KHIMKI, Russia (AP) — American basketball star Brittney Griner testified Wednesday during her drug trial in Russia that an interpreter translated only a fraction of what was said during her interrogation and that officials had asked him to sign documents without providing an explanation.
Griner was arrested at a Moscow airport in February. She admitted in court earlier this month that she had vaping cartridges containing cannabis oil in her luggage when she arrived in Russia, but claims she had no criminal intent and inadvertently packed the cartridges.
During her testimony, the Phoenix Mercury star described taking a grueling 13-hour flight to Moscow from Arizona while recovering from COVID-19. Griner said she still doesn’t know how the cannabis oil ended up in her bag, but explained that she got a doctor’s recommendation and packed in a hurry.
She remembers being arrested at the airport on February 17 after inspectors found the cartridges.
Along with the interpreter who provided an incomplete translation, Griner said she was given no explanation of her rights or access to a lawyer and was instructed to sign documents without an explanation of what they entailed. .
After hours of proceedings that she didn’t understand, she was allowed to hand over her belongings to a lawyer before being led away in handcuffs, Griner said. She said she received only a cursory translation of the allegations during a February 19 hearing in which a court sanctioned her arrest.
Griner faces up to 10 years in prison if convicted of transporting drugs. His trial began on July 1 and Wednesday was his first appearance as a witness. The court outside Moscow has held five previous sessions which were short, some lasting only around an hour.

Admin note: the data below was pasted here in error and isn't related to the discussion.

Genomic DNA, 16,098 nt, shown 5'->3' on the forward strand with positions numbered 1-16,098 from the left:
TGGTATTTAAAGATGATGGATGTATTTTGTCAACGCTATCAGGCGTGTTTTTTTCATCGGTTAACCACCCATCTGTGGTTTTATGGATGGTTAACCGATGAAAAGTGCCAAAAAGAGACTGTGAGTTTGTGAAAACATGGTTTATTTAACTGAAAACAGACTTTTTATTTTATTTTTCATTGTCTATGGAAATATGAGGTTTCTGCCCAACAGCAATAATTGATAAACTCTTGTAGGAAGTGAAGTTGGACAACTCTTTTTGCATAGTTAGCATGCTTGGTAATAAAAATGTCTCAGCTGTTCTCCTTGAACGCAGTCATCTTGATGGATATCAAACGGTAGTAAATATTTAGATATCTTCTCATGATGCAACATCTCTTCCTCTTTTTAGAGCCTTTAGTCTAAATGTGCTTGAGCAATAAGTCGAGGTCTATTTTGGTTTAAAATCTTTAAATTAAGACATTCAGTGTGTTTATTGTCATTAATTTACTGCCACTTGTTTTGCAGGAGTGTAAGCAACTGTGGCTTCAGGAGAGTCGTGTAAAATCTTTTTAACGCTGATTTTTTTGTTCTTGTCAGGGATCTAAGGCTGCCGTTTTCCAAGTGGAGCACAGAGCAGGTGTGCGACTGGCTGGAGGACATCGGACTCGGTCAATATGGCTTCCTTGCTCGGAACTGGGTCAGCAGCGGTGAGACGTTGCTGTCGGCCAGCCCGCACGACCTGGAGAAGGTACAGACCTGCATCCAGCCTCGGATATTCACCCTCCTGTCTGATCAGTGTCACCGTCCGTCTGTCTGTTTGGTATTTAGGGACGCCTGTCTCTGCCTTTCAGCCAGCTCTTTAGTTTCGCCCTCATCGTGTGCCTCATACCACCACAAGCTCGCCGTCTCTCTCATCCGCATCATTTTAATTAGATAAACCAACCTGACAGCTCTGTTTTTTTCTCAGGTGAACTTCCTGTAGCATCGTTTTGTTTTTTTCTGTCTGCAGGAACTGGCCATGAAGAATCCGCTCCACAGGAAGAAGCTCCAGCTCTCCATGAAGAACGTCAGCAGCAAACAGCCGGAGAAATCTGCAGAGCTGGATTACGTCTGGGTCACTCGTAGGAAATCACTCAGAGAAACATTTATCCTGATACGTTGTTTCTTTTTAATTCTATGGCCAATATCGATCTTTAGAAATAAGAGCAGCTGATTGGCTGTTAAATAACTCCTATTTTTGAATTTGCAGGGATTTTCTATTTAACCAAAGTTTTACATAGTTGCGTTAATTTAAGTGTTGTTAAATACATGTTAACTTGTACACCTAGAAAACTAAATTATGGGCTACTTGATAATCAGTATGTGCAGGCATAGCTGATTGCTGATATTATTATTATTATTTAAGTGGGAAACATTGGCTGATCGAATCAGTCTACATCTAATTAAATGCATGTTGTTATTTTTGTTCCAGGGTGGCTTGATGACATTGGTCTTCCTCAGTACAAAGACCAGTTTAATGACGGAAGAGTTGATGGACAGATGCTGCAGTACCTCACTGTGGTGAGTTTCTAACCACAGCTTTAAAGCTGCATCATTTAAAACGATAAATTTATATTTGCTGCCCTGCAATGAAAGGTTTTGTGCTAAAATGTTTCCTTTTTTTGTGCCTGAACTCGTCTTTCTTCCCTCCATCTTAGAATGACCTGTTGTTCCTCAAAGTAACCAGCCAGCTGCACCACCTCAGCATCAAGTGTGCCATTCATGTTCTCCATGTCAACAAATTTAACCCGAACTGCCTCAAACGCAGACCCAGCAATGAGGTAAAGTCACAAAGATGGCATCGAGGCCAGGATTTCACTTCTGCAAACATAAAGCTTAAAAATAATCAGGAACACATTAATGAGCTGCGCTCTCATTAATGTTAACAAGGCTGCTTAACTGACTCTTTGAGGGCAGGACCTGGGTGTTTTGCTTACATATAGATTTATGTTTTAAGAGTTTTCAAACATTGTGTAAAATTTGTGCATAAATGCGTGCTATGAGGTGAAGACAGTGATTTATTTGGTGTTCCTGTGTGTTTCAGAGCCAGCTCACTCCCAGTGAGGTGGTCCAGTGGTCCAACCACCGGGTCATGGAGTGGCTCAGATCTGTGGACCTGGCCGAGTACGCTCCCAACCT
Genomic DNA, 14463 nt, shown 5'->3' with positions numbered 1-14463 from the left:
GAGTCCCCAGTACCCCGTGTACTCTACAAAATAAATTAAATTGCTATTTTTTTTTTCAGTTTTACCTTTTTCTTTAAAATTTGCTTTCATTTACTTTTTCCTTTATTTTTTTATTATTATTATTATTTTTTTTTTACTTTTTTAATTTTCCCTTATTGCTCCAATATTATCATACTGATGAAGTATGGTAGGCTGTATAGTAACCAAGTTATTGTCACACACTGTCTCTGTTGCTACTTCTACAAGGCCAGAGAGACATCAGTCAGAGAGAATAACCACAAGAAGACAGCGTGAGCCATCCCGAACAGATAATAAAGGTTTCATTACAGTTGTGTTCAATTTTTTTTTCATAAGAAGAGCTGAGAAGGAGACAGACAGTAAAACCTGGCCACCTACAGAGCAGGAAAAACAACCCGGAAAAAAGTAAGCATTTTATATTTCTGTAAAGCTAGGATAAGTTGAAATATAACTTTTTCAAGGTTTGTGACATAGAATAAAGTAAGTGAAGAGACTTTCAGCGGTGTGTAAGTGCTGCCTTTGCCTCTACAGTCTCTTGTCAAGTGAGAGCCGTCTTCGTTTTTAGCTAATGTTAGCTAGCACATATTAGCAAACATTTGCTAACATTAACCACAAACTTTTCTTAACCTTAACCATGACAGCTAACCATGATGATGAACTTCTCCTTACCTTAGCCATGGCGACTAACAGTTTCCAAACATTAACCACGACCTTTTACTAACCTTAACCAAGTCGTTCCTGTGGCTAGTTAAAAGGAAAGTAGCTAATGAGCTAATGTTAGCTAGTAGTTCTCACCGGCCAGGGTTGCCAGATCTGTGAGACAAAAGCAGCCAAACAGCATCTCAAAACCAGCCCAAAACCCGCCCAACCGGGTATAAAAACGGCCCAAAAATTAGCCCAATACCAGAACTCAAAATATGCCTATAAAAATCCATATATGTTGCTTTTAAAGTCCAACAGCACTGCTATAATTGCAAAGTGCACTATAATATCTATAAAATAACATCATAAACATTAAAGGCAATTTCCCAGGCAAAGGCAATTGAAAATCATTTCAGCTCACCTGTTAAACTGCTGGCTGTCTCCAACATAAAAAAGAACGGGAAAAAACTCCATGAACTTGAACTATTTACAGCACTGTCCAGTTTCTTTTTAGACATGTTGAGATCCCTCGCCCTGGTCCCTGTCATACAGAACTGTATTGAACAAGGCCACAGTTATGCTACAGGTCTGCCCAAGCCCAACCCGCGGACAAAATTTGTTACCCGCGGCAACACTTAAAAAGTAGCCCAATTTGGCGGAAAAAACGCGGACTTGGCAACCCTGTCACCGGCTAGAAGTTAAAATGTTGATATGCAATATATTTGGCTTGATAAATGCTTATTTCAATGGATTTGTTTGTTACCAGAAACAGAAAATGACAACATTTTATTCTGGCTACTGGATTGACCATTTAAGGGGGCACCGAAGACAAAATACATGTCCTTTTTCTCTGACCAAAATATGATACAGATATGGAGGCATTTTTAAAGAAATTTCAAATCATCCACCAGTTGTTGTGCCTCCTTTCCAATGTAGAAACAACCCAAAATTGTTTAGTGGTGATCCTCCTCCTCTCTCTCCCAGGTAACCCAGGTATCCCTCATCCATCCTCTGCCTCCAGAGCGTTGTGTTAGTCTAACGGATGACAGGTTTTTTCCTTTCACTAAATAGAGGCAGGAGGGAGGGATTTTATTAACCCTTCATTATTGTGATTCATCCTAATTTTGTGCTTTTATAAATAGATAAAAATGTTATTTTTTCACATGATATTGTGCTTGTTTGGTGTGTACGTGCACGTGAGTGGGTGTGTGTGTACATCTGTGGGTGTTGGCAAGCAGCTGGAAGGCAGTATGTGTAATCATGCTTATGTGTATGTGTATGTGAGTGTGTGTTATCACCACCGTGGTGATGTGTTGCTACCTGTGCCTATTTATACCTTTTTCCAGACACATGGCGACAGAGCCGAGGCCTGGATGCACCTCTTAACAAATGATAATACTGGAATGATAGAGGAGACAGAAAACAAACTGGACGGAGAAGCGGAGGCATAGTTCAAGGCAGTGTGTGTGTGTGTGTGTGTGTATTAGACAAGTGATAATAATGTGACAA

It’s unclear how long the trial will last, but a court has authorized Griner’s detention until December 20. She traveled to Russia to play for a Russian team during the WNBA offseason.
During Tuesday’s approximately 90-minute hearing, a Russian neuropsychologist testified about the worldwide use of medical cannabis, which remains illegal in Russia. Griner’s defense team submitted a letter from an American physician recommending the basketball player use medical cannabis to treat pain.
Griner testified Wednesday that she was in pain from injuries sustained during her basketball career. She pointed out that cannabis oil is widely used in the United States for medicinal purposes and has fewer negative effects than some other pain relievers.
A Russian Foreign Ministry spokesperson said last week that the legalization of medical and recreational cannabis in parts of the United States has no bearing on what happens in Russia.
The slow trial and Griner’s five-month detention drew sharp criticism from teammates and supporters in the United States, who officially declared her “wrongfully detained”, a designation strongly rejected by Russian officials.
Griner was arrested in February amid heightened tensions between the United States and Moscow before Russia sent troops to Ukraine later that month. Some supporters claim she is being held in Russia as a pawn, possibly for a prisoner exchange. Last week, the famous American footballer Megan Rapinoe said “she is being held as a political prisoner, obviously”.
Russian media have speculated that Griner could be swapped for prominent Russian arms dealer Viktor Bout, who is imprisoned in the United States, and that Paul Whelan, an American imprisoned in Russia for espionage, could also feature in an exchange.
U.S. officials have not commented on the prospects for such a trade. Russian officials said no trade could be discussed until the legal proceedings against Griner are concluded.
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